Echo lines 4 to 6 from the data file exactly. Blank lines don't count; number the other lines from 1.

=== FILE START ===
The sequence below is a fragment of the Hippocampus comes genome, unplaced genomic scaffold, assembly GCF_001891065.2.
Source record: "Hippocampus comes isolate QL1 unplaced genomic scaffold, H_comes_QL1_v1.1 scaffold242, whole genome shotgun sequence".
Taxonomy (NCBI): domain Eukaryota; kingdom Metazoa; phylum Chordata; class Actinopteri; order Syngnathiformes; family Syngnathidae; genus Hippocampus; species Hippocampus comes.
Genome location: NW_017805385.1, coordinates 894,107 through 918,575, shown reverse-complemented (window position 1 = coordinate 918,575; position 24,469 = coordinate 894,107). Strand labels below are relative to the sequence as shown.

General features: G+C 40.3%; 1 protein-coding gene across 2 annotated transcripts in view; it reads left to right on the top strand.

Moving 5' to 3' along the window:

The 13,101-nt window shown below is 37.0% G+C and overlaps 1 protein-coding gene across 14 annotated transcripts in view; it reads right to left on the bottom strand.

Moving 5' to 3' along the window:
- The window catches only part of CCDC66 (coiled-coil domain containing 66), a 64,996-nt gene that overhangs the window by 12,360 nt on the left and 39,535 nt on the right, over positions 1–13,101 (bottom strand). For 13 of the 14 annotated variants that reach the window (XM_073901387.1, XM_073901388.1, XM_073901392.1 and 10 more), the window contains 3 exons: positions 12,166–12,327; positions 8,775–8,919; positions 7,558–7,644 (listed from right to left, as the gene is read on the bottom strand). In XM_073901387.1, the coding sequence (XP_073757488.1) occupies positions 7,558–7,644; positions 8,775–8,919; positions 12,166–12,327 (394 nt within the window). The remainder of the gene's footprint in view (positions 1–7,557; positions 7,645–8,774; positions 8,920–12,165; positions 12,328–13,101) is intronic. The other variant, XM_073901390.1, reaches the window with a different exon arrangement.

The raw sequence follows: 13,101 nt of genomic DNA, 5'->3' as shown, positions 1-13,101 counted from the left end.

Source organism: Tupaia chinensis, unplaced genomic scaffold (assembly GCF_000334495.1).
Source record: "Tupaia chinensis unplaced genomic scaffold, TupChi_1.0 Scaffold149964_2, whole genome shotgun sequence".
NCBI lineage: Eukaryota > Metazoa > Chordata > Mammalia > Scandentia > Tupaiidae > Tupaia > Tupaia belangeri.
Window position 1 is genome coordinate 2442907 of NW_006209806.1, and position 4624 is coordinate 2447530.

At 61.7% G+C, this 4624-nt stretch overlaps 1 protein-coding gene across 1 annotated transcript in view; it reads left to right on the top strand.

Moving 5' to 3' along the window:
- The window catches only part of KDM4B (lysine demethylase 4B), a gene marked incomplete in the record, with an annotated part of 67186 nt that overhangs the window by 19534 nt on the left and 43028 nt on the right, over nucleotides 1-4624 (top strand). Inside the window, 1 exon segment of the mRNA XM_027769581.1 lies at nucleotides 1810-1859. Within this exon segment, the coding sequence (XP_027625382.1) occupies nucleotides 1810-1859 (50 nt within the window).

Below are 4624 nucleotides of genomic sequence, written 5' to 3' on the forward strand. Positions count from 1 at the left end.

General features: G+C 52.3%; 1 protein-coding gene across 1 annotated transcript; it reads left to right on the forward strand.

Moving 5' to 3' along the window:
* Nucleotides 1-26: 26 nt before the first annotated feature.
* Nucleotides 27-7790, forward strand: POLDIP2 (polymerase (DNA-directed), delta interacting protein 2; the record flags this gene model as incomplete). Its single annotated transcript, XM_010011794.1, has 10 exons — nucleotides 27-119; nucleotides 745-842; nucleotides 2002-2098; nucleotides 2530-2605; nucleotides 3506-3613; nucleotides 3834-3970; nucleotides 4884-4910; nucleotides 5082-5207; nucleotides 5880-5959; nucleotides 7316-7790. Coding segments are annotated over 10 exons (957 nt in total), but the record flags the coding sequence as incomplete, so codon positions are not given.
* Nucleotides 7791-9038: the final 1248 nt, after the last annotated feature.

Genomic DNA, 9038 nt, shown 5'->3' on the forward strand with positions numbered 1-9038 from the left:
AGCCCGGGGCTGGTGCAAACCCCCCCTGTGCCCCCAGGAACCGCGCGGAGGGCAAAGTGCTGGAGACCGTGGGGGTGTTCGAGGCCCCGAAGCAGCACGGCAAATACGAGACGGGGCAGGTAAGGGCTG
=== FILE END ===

Genome location: NW_017805385.1, coordinates 894,107 through 918,575, shown reverse-complemented (window position 1 = coordinate 918,575; position 24,469 = coordinate 894,107). Strand labels below are relative to the sequence as shown.

General features: G+C 40.3%; 1 protein-coding gene across 2 annotated transcripts in view; it reads left to right on the top strand.

Moving 5' to 3' along the window: